Type: Trad, 2000 ft (606 m), 16 pitches, Grade V
FA: FA Ron Olevsky and Earl Redfern, FFA Mike Anderson and Rob Pizem
Page Views: 95 total · 24/month
Shared By: Ryan7crew on Jun 8, 2023
Admins: Andrew Gram, Nathan Fisher, Perin Blanchard, GRK, D C

You & This Route

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Access Issue: Seasonal Raptor Closures ***** RAIN AND WET ROCK ***** The sandstone in Zion is fragile and is very easily damaged when it is wet. Holds rip off and climbs have been and will continue to be permanently damaged due to climbers not respecting this phenomenon. After a heavy storm the rock will remain wet, sometimes for several days. PLEASE DO NOT CLIMB IN ZION during or after rain. A good rule of thumb is that if the ground near your climb is at all damp (and not powdery dry sand), then do not climb. There are many alternatives (limestone, granite, basalt, and plastic) nearby. Seasonal Raptor Closures Details


What a route.  The free variation to Thunderbird on the north face of Timbertop Mesa.  Some of the best big wall adventure climbing you’ll do.  Varies from the aid line in several spots, but always returns.  Now that it’s clean again, some really good climbing.  Damn it makes for a good day(s) of climbing.

Note; Pitch count is for the free variation, not from the topo.  The aid route adds another pitch, which screws everything up.

Pitch 1:

The intro pitch.  Can be pretty dirty, by cleans up.  Offwidth up the left side of the pedestal and do an exciting dyno into the fingerlock in the dihedral.  Plug some gear, grab the plant and continue up.  A really good pitch, just moderate adventure.  40m 5.11R, uncomfortable belay.  (dyno is recoverable if you miss it, death is not imminent)

Pitch 2:

A technical masterpiece.   Stem, lieback, and technique up the dihedral till the crack to the right gets the closest.  Finish with one of the coolest crack switch moves ever to the right, and continue up the easy crack and offwidth to a belay.  5.12c 30m, bitchin belay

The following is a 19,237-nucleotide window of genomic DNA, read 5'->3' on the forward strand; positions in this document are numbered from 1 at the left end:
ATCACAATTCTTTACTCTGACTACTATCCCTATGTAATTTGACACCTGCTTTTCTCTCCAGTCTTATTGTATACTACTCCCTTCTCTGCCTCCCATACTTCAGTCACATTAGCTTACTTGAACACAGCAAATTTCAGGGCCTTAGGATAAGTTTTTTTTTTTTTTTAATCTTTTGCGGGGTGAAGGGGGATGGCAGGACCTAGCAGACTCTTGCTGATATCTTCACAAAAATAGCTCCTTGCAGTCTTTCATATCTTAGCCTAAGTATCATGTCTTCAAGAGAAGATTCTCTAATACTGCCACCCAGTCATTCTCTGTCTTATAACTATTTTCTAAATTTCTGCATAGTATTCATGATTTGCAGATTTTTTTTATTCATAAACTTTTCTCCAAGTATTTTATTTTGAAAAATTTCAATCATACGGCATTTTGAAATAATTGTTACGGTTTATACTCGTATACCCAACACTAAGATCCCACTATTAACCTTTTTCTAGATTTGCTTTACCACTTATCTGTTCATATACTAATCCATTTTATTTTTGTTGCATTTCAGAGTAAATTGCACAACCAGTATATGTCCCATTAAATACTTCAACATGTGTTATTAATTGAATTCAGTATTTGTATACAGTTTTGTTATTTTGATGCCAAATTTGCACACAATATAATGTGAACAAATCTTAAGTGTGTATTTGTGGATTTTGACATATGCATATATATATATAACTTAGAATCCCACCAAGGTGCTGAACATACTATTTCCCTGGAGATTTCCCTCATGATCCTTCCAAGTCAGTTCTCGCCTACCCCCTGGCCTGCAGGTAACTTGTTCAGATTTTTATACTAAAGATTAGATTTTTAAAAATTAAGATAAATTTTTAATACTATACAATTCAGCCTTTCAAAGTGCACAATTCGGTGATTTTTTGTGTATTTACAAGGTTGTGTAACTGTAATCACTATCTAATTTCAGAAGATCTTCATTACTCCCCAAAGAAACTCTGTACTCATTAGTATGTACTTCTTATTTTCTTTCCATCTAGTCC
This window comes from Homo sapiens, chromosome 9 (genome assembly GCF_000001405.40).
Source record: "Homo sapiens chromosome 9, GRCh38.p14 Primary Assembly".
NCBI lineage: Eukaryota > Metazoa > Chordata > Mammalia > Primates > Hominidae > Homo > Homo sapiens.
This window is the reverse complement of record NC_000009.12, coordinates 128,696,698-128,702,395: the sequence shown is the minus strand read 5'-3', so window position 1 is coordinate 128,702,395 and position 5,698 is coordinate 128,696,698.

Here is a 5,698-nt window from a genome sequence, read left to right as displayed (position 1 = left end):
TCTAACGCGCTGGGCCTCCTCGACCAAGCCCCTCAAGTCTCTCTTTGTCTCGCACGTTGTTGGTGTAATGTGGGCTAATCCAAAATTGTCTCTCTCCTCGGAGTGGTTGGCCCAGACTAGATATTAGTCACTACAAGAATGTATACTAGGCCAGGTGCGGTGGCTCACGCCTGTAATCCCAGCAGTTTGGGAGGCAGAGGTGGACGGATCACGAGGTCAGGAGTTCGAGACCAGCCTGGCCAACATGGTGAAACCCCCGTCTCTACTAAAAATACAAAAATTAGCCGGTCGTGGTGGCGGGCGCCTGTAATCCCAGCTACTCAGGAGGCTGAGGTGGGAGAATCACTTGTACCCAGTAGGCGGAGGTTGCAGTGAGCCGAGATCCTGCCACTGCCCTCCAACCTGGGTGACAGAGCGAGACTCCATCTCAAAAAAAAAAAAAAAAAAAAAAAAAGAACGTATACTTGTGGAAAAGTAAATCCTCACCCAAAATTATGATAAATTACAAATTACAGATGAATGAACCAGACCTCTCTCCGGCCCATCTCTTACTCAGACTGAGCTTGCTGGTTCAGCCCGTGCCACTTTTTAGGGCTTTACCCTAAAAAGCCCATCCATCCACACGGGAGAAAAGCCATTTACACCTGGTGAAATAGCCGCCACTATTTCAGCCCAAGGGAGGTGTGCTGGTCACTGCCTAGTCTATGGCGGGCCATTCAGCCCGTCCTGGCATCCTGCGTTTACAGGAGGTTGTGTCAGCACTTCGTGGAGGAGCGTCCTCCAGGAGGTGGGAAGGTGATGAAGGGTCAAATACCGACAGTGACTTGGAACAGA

***Note: Pitch 1 and half of Pitch 2 are shared with a Matt Ward aid line.  Unbeknownst to them, they put their line right on top of the free variation to Thunderbird.  I know mistakes happen, but if you are reading this and plan on repeating Matt’s line, please don’t nail pitch 1 and 2.  The free variation came first. ***

Pitch 3:

Crack switch pitch.   Go up the left crack to the wide spot, and power transition to the next crack to the right.  Eventually go back to the left crack.  5.11 30m

Pitch 4:

Splitter crack to offwidth.   Funky pulling out of the offwidth.   Block looks sketchy but is apparently solid.  5.11, 30M, worst belay of the route, and possibly your life.

Pitch 5:

Crux Time! Follow the 4 bolts around the arete and up the slab.  Insecure, improbable slab climbing.  If you climb a lot in LCC this will feel good, if you’re a Creek Freak you won’t have a clue.  Finish the crux and look back slightly amazed.  Continue up the sometimes awkward crack/groove with the inchworm technique, which at this point you have mastered. 5.13a, 30m

Pitch 6:

One of the most fun pitches of the route.  Another crack switch pitch.  Find the easiest way to get to the anchor at the end.  5.11, 20m.  Haul bags always get stuck on this pitch.

Pitch 7:

This pitch is way harder than it should be.  Go up, go right, go up, go right, arch back left.  Hopefully the stump isn’t gone by the time you climb this route, but it will go without it.  5.11+ 30m

Pitch 8:

Long Pitch.  Climb a finger crack with 3 pins to an awesome hand crack.  The first pin sticks out a lot but you aren’t going to fall on this pin.  Trust me, bring the big cams up this finger crack, and save some finger size piece for the finish.  5.12 50m.  Terrible stance

Pitch 9:

Longer Pitch.  Bring literally every cam you brought.  While not the hardest moves, your ass will get handed to you by this pitch.   Start on the left side of the belay, then cross right to the 2 drilled pins on insecure slab climbing.  Balancy slab climbing up to a huge bucket jug!  Then climb a crack that starts as a finger crack and finishes as a strenuous offwidth.  Easy climbing but hard to protect the start of the crack, there is also a hidden pin.  57m 5.12 Haul bags get stuck on this pitch. You have to do some hard moved over the pins, but I feel it’s not R rated.

Pitch 10:

The fun chimney.  Ya its unprotectable at spots.  5.10 58m Great ledge

Pitch 11:

Awkward slab climbing up a little and to the right.  Don’t clip the obvious pin, that’s too high.  Continue up the crack and eventually around the bush to an unnecessarily hanging belay.  This one is pretty dirty, just barely clean enough to climb.  5.12- 40m Haul bags like to be disobedient